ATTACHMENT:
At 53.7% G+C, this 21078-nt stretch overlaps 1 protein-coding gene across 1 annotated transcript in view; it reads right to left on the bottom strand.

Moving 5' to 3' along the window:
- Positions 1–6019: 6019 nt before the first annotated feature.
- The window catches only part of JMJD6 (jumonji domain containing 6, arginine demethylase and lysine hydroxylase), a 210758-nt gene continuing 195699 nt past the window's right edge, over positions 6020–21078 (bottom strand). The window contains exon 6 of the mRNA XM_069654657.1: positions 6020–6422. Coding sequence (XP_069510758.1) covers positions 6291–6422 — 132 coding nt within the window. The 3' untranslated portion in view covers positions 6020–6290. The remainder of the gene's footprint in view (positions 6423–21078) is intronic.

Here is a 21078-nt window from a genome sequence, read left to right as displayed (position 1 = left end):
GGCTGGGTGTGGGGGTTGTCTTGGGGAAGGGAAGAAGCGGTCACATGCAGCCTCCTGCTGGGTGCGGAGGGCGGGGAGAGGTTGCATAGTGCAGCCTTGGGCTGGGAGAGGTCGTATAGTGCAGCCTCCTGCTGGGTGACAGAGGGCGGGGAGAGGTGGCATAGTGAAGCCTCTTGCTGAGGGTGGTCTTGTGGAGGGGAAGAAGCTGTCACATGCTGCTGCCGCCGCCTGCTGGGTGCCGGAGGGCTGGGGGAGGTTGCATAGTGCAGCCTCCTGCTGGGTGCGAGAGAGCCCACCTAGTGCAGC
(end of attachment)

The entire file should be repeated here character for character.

At 53.7% G+C, this 21078-nt stretch overlaps 1 protein-coding gene across 1 annotated transcript in view; it reads right to left on the bottom strand.

Moving 5' to 3' along the window:
- Positions 1–6019: 6019 nt before the first annotated feature.
- The window catches only part of JMJD6 (jumonji domain containing 6, arginine demethylase and lysine hydroxylase), a 210758-nt gene continuing 195699 nt past the window's right edge, over positions 6020–21078 (bottom strand). The window contains exon 6 of the mRNA XM_069654657.1: positions 6020–6422. Coding sequence (XP_069510758.1) covers positions 6291–6422 — 132 coding nt within the window. The 3' untranslated portion in view covers positions 6020–6290. The remainder of the gene's footprint in view (positions 6423–21078) is intronic.

Here is a 21078-nt window from a genome sequence, read left to right as displayed (position 1 = left end):
GGCTGGGTGTGGGGGTTGTCTTGGGGAAGGGAAGAAGCGGTCACATGCAGCCTCCTGCTGGGTGCGGAGGGCGGGGAGAGGTTGCATAGTGCAGCCTTGGGCTGGGAGAGGTCGTATAGTGCAGCCTCCTGCTGGGTGACAGAGGGCGGGGAGAGGTGGCATAGTGAAGCCTCTTGCTGAGGGTGGTCTTGTGGAGGGGAAGAAGCTGTCACATGCTGCTGCCGCCGCCTGCTGGGTGCCGGAGGGCTGGGGGAGGTTGCATAGTGCAGCCTCCTGCTGGGTGCGAGAGAGCCCACCTAGTGCAGC